Skip to navigation Skip to content Skip to footer

Check if you're eligible for ESA

This advice applies to England

Have you got:

  • an illness
  • a health condition, or
  • a disability

that means you find it difficult or impossible to work?

If you have, you might be able to get money from the government to help you.

ESA is a payment you could get every 2 weeks to help with your living costs.

Can you get ESA?

If you have a visa that says “no recourse to public funds” or you’re subject to immigration control, your immigration status could be at risk if you apply for benefits. Contact your nearest Citizens Advice to get advice.

There are 2 types of ESA - called ‘contribution-based’ and ‘income-related’. You can be eligible for either, or both at the same time. Universal Credit has replaced income-related ESA for most people.

Contribution-based or 'new style' ESA

You may be able to get contribution-based ESA if:

  • you have a health condition that makes it difficult or impossible to work
  • you’re not getting Statutory Sick Pay (SSP) from an employer (but you can apply up to 3 months before your SSP ends - if you get ESA, it will be paid as soon as your SSP ends)
  • you’re not old enough to get the State Pension
  • you don’t work, are going to stop work or the work you do will be ‘permitted work’ when you claim ESA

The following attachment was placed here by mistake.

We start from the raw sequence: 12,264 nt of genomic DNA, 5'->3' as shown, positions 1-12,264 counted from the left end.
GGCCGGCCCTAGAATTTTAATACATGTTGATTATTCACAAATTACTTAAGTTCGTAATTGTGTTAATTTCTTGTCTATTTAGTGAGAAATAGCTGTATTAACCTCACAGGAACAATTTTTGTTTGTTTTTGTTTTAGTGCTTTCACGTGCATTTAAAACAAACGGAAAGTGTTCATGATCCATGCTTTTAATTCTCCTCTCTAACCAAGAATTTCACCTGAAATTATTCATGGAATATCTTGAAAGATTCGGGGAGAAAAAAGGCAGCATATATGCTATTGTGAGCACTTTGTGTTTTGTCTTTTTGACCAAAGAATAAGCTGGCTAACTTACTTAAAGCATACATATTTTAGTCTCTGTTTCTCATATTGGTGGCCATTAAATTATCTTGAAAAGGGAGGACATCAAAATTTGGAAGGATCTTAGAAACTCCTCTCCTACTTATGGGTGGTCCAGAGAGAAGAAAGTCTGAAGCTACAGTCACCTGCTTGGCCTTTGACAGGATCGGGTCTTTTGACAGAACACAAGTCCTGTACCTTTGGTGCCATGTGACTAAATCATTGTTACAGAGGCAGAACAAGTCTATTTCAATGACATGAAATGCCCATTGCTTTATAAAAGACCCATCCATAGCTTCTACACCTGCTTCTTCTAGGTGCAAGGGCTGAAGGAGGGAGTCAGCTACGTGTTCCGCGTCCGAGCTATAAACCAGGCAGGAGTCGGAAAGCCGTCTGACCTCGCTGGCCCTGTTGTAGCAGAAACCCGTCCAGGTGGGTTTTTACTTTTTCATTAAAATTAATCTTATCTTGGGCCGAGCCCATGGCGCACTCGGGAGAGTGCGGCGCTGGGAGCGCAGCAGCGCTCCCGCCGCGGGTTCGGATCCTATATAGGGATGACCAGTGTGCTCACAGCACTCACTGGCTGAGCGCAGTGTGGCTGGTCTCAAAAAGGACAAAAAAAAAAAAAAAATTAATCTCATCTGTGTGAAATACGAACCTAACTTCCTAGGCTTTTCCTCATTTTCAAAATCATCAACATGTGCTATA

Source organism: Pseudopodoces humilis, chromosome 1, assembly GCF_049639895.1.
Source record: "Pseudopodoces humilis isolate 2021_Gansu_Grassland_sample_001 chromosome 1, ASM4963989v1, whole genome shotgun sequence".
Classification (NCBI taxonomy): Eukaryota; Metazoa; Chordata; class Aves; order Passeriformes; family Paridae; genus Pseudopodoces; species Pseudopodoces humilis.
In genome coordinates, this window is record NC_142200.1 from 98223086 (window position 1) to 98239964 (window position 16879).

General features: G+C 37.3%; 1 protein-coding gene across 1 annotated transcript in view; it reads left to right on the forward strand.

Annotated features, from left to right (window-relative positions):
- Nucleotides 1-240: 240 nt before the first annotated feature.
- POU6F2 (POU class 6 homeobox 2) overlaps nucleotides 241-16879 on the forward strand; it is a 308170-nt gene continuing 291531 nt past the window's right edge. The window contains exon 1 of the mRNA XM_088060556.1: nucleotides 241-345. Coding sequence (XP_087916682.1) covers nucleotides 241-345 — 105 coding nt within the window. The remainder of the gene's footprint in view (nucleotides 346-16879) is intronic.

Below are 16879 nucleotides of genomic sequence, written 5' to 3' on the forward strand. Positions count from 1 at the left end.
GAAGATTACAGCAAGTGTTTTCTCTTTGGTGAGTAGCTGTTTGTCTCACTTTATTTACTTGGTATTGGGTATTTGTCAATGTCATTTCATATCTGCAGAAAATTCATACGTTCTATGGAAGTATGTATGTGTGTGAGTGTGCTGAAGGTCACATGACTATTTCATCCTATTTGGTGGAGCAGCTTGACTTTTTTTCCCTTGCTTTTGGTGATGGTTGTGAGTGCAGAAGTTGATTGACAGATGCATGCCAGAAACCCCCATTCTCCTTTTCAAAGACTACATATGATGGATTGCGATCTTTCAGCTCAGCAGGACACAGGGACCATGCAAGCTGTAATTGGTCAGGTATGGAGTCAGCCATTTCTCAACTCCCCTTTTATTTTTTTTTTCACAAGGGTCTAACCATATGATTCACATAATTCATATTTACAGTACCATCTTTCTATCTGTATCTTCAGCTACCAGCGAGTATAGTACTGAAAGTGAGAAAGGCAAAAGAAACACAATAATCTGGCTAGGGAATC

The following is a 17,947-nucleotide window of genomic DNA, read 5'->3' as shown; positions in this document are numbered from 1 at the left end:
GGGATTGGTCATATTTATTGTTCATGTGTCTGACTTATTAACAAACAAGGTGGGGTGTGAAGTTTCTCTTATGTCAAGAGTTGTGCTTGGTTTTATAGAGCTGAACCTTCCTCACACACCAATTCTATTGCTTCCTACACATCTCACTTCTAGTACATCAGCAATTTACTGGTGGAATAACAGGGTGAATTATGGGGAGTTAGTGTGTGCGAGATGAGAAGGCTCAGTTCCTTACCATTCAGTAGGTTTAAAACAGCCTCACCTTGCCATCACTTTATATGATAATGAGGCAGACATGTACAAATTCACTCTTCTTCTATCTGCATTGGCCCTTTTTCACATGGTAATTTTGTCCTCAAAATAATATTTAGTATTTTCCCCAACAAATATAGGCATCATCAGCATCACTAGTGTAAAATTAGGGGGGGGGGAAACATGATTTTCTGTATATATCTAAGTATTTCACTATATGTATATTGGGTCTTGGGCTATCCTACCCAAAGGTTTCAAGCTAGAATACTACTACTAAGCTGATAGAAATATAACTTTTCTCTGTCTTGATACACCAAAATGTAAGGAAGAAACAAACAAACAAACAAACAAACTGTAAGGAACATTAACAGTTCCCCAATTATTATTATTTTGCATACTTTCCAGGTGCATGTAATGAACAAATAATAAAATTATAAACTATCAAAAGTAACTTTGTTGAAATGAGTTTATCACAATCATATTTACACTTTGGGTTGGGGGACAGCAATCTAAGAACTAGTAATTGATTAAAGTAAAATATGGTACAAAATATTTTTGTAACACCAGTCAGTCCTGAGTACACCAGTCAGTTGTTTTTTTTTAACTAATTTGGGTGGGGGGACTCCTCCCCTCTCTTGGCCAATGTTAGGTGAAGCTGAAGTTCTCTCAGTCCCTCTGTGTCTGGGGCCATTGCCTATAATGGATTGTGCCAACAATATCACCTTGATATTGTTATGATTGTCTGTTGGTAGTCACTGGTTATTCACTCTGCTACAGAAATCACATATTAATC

• you live in the UK. If you live in the EEA or Switzerland you may get ESA if you have previously lived in the UK - the rules are complicated so it might be best to get advice if this applies to you

You’ll also need to meet National Insurance conditions for the last 2 complete tax years before you claim - in 2019 these years were 2016/17 and 2017/18.

To meet the National Insurance conditions, you’ll need to have either paid enough National Insurance:

  • in both of the last 2 tax years

  • in 1 of the last 2 tax years and been credited with enough National Insurance contributions in the other tax year

If you’re not sure if you’ve paid or been credited with enough National Insurance contributions, contact your nearest Citizens Advice.

You can’t get contribution-based ESA at the same time as Income Support, income-based Jobseeker’s Allowance or contributory Jobseeker’s Allowance. If you get these benefits and want to claim contribution-based ESA instead, you can do, but you’ll need to stop your current claim to claim contribution-based ESA instead.

If you have a partner who is getting one of these benefits, you may still be able to get contribution-based ESA at the same time.

If you were self-employed for the tax year 2017 to 2018 and are making an ESA claim in January 2019, you must pay your 2017-18 class 2 NI contributions before you can get contribution-based ESA. You can pay your NI contributions before submitting the rest of your self-assessment tax return if you need to.

If you’re getting a pension, this might reduce the amount of contribution-based ESA you can get - or you might get nothing at all. Contact your nearest Citizens Advice to find out how a pension could affect your ESA.

If you haven’t paid enough NI contributions to get contribution-based ESA, you may be able to get income-related ESA. 

Universal Credit has replaced income-related ESA for most people. You can make a new claim for income-related ESA if you’re getting, or recently stopped getting, a benefit with a severe disability premium (SDP).